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Mauritania Railway iron ore train at the station in Nouadhibou.

The length of a train, including the longest trains, may be measured in number of wagons (for bulk loads such as coal and iron ore) or in metres for general freight. Train lengths and loads on electrified railways, especially lower voltage 3000 V DC and 1500 V DC, are limited by traction power considerations. Drawgear and couplings can be a limiting factor, tied in with curves, gradients and crossing loop lengths.

Conventional freight trains in the US can average nearly 2,000 metres (6,600 ft).[1] Freight trains with a total length of three or four times that average are possible with the advent of distributed power, or additional locomotive units between or behind long chains of freight cars (referred to as a "consist"). Locomotive units enable much longer, heavier loads without the increased risks of derailing that stem from the stress of pulling very long chains of train-cars around curves.


A BHP Billiton Iron Ore train with 264 cars heads out of Port Hedland on the Mount Newman railway towards Newman, Western Australia, with lead units at right, and distributed power units at left.[2]
  • Rail gauge: 1,435 mm (4 ft 8 12 in) except where shown.
  • Australia
    • Rio Tinto—29,500 tonnes of iron ore—2.4 km, three locomotives
    • BHP Billiton iron ore train has typically 268 cars and a train weight of 43,000 tonnes carrying 24,200 tonnes of iron ore, 2.8 km long, two SD70ACe locomotives at the head of the train and two remote controlled SD70ACe locomotives as mid-train helpers[3]
      • BHP Billiton used to run iron ore trains of 336 car length, 44,500 tonnes of iron ore, over 3 km long, six to eight locomotives including intermediate remote unit. This operation seems to have ceased since the trunk line was fully double tracked in May 2011.[4]
      • The record-breaking ore train from the same company, 682 cars and 7,300 m long, once carried 82,000 metric tons of ore for a total weight of the train, largest in the world, of 99734 tonnes. It was driven by eight locomotives distributed along its length to keep the couplings loads and curve performance controllable.[5]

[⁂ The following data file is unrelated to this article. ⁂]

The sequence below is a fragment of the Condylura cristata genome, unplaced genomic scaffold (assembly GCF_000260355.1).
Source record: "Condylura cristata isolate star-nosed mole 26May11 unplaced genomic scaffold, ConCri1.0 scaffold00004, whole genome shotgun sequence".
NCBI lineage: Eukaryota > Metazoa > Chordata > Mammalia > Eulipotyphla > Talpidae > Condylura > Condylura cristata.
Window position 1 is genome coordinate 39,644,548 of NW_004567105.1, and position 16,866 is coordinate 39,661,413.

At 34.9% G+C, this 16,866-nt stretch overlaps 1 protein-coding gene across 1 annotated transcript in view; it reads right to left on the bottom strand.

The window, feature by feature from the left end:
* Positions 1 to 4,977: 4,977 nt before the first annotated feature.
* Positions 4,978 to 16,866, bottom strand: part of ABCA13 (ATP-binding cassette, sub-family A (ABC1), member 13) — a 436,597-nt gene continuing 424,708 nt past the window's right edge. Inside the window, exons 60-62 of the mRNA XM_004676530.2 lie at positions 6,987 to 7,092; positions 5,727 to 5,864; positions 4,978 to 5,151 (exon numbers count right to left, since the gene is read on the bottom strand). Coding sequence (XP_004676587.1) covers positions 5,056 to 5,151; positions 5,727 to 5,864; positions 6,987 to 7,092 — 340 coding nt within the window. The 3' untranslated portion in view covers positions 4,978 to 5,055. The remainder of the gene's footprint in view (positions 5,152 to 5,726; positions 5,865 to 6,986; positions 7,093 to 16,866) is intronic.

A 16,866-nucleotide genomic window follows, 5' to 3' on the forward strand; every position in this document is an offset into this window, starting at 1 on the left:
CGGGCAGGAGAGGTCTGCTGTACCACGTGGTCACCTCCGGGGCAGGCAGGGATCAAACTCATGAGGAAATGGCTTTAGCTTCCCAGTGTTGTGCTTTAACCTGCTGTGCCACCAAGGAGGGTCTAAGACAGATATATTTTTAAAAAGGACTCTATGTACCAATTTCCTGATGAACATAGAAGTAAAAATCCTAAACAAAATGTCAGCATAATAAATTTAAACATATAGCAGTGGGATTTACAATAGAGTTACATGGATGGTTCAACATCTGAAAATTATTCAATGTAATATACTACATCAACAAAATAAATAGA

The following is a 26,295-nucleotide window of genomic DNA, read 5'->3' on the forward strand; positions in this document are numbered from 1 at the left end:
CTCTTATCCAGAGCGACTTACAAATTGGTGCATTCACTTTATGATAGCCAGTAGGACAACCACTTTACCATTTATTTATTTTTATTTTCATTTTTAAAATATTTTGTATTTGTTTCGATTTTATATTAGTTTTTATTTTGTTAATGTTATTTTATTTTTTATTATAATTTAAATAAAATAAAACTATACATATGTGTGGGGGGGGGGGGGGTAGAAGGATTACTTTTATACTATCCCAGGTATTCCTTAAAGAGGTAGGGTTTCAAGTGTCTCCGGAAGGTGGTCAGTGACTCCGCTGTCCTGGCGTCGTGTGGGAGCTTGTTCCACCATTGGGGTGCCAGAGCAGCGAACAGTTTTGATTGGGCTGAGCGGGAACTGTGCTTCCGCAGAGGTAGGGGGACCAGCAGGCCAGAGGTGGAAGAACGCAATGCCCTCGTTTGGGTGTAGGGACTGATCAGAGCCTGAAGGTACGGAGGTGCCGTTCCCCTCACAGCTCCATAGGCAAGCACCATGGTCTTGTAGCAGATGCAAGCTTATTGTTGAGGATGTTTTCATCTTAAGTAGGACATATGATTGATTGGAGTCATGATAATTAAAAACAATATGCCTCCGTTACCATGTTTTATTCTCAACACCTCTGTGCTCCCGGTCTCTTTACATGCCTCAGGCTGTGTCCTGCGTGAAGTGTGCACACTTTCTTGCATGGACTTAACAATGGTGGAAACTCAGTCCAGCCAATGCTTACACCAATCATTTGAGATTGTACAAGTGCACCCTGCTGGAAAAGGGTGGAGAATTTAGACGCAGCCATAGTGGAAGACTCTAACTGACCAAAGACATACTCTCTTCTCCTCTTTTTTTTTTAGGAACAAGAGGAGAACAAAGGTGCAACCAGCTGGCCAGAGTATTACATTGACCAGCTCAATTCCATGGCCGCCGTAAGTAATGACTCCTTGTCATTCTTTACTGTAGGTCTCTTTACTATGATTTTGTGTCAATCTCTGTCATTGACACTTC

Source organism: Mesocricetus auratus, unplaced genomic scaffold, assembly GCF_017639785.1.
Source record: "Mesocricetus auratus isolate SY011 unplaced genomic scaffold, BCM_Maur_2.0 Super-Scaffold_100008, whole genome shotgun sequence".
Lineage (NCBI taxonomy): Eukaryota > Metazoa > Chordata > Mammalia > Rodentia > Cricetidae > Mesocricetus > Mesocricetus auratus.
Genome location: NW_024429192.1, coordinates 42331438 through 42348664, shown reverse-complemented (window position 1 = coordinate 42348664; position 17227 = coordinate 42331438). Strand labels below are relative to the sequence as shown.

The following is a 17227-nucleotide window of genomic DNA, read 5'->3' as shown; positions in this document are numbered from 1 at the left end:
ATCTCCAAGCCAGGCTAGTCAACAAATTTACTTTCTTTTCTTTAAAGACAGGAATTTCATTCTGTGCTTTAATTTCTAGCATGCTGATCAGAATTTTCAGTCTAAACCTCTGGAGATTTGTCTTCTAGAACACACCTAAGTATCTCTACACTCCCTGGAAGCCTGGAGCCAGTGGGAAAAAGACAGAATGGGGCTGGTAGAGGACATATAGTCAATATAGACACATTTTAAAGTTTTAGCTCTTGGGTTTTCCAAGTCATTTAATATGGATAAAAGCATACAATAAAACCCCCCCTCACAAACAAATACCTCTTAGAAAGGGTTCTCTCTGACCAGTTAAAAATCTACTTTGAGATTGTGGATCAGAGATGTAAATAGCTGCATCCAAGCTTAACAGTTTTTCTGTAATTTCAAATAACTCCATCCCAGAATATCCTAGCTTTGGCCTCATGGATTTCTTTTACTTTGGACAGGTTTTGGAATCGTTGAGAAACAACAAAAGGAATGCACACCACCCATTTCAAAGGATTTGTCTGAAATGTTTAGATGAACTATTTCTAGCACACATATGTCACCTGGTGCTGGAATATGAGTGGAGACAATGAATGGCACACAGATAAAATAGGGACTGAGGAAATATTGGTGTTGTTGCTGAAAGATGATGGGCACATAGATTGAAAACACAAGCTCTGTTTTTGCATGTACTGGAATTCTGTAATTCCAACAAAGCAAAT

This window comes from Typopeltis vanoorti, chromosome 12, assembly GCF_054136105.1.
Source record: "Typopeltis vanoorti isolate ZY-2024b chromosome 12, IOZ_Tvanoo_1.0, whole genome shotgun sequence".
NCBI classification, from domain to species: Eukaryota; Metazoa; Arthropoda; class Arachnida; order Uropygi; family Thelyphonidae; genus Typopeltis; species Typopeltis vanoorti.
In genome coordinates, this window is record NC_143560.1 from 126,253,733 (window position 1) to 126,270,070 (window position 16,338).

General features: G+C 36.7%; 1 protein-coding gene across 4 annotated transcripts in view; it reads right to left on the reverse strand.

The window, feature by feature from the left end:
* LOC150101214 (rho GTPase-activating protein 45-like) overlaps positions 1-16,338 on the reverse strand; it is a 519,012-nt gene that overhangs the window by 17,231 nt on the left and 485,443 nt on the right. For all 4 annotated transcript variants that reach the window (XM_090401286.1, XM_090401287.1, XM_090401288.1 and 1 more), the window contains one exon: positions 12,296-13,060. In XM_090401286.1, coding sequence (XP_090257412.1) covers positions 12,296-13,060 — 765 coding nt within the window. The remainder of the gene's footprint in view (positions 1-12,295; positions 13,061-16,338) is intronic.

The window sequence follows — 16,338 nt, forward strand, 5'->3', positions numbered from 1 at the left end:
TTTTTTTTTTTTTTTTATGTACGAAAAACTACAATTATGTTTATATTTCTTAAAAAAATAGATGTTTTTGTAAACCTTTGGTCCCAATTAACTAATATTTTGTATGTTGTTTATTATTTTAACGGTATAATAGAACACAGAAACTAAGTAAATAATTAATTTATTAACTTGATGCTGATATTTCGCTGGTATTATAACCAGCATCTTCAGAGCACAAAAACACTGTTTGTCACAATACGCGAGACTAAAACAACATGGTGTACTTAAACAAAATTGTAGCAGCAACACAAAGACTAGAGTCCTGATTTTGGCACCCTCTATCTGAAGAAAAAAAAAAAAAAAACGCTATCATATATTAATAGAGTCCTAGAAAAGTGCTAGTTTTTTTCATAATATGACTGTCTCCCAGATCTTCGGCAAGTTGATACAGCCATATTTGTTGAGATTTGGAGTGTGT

• Leigh Creek coal—2.8 km, 161 wagons and 2 locomotives.[6][7]
    • Cane tramway – 75 wagons (610 mm (2 ft) gauge) [8]
  • Brazil
    • Carajás Railway 1,600 mm (5 ft 3 in) gauge iron ore typically 330-car trains, each 3 km long.[9]
    • VLI 1,600 mm (5 ft 3 in) Grain with 160 Hopper or 80 Hopper+72 FTTs (for pulp transport) about 3.2 km (2 mile) long [10]
  • China
  • Mauritania—3 km[11]—iron ore from Zouérat—trains lurch violently when accelerating or braking
  • Indonesia (proposed)
  • South Africa


A BNSF train of loaded well cars (or double-stack cars) at Caliente, California, United States.
  • 4200 m – Canada – double-stack container trains reaching 4200 m are regularly operated by Canadian National Railway systemwide with distributed power diesel electric locomotives. General cargo trains are limited to 3700 m, and bulk trains are limited to 3000 m but up to 20,700 tons
  • 3658 m – United States – Trains are limited by air brake capability. electronically controlled pneumatic braked (180 wagons) – AAR Standard S-4200.[14]
  • 1800 m – Australia—ParkesPerthAdelaideDarwin—(limited by 1800 m crossing loops)
  • 1524 m – France – intermediate locomotive – trial [15]
  • 1500 m – Australia—AdelaideMelbourneSydneyBrisbane—(limited by 1500 m crossing loops; some loops to be extended to 1800 m)
  • 1500 m – UIC standard double length train
  • 1222 m – The BangaloreDharmavaram goods train (India)[16]—The train runs between Bangalore and Dharmavaram almost every day. There is no stop for this train, and there is no railway station on this route which can accommodate the whole train on a single track or platform. Indian Railways term this as increased vehicle length (IVL). This reduces the traffic in this single-lined region; two goods train attached back to back, each train is led by two diesel electric locomotives.
  • 1000 m
  • 835 m—In Denmark and to Hamburg, Germany; 2 locomotives and 82 waggons.[19][20]
  • 800 m—RVR in East Africa (Kenya–Uganda) to introduce longer trains, which needs longer crossing loops.